All of the definitions for all of the functions declared in poly.h are in the poly.c file.
The contains.c File
As in lab4 and lab, the main function for the command we will be building is included in the main.c file, along with a couple of extra functions, as follows:
- int contains(polygon p, float px, float py) - This function is the one we worked on in lab 4 and lab 5 - but I am including a correct version already written for you. This goes through the process of looking at a specific polygon, as described by the "p" parameter, and a point as described by the "px" and "py" parameters, and figuring out if the point is inside the polygon. This function is quite verbose - writes a lot of messages about what it is doing - but eventually, it returns a "1" if the point is inside the perimeter of the polygon, and a "0" if the point is outside the perimeter.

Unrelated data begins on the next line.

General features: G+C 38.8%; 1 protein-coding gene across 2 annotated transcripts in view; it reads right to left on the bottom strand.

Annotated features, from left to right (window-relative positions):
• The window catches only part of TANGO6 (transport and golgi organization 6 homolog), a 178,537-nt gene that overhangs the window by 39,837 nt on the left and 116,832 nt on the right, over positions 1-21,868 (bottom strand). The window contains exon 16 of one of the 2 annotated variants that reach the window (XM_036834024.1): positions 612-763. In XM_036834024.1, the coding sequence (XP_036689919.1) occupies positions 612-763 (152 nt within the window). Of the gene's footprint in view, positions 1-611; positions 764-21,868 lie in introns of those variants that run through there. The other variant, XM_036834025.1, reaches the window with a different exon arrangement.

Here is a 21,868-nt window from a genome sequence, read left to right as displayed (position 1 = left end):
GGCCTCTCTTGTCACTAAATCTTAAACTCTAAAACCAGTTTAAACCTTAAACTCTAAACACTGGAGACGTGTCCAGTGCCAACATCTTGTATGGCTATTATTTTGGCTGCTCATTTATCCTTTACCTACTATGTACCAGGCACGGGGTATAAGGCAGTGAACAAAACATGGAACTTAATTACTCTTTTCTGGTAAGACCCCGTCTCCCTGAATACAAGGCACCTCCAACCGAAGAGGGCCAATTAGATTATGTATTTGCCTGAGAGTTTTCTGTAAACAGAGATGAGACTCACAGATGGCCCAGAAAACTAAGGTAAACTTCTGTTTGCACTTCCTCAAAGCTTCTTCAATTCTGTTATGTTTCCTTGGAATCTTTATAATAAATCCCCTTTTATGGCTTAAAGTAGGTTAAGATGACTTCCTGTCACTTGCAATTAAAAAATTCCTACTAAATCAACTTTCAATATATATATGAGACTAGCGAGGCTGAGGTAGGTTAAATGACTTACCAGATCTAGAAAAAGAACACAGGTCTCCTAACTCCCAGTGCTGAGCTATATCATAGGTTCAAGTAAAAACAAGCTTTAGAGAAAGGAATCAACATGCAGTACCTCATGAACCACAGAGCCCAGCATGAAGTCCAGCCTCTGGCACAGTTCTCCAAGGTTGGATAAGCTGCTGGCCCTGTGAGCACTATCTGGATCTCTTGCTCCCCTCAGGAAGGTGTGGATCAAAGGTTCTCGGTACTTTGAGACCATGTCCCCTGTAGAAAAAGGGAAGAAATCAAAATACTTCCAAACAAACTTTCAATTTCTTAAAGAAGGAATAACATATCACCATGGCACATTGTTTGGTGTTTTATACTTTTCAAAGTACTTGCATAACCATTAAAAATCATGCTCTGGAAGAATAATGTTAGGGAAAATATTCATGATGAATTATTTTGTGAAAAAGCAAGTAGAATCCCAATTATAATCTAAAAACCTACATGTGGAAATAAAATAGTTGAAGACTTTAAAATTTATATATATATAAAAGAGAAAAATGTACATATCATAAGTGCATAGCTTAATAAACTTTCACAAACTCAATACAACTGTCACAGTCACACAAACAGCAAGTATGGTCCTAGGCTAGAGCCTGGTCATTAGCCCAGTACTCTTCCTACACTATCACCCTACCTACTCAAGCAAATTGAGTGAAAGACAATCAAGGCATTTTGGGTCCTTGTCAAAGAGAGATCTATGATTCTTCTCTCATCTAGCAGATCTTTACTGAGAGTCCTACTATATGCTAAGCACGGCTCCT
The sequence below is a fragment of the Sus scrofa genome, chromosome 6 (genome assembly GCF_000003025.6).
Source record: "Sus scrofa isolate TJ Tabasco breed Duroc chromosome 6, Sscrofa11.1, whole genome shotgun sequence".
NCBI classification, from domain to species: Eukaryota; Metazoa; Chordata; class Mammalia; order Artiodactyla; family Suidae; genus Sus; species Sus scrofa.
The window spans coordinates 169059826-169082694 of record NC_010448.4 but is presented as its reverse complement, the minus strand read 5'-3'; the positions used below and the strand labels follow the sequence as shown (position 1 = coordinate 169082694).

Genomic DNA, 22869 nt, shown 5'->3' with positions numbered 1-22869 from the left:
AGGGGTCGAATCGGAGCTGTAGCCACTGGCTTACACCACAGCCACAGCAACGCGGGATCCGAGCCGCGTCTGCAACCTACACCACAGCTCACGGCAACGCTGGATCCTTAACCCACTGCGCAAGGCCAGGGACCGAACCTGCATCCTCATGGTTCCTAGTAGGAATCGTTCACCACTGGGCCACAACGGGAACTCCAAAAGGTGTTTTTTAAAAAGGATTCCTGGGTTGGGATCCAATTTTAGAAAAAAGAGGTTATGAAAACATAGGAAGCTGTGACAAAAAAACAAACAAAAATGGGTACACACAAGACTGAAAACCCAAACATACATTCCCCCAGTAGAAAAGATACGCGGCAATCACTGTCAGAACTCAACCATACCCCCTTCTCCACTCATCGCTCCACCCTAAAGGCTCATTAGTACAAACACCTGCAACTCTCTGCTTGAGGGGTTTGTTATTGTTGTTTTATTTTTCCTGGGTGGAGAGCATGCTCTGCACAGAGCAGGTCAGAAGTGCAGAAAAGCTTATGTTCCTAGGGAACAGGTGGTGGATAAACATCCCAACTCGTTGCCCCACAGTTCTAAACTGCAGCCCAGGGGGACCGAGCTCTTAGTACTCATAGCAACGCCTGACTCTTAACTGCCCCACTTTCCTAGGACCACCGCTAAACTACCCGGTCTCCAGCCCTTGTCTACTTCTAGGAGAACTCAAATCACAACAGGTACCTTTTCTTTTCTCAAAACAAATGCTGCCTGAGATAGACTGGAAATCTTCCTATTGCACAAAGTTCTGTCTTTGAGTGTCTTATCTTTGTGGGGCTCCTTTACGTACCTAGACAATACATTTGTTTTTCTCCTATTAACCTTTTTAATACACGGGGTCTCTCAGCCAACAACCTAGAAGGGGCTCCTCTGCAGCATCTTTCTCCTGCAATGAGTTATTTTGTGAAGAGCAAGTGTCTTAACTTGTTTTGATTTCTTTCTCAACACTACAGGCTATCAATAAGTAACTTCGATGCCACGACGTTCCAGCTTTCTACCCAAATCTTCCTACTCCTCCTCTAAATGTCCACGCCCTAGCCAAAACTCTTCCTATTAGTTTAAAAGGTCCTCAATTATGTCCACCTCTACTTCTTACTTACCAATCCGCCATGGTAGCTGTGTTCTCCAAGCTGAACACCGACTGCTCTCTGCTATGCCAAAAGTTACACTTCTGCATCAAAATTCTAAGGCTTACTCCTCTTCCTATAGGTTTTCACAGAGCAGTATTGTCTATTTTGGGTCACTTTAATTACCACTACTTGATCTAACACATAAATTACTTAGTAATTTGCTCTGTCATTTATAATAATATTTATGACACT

- float interpolate(float x1, float y1, float x2, float y2, float xq) - As in lab5, this function determines the y value associated with the intersection of a vertical line at "xq" with the line segment described by (x1,y1) and (x2,y2).
- int main(int argc, char **argv> - The main function reads the first parameter - the name of the polygon shapes file, and a second and third parameter - the specification of the (x,y) coordinates of a single point. Currently, main then checks to see if the point is contained in the first shape in the polylist that has been read. Your job is to make main check through all of the polygons in the polylist. There is code to do this already in the main function, but it is commented out. Your job is to uncomment this code and get it working correctly.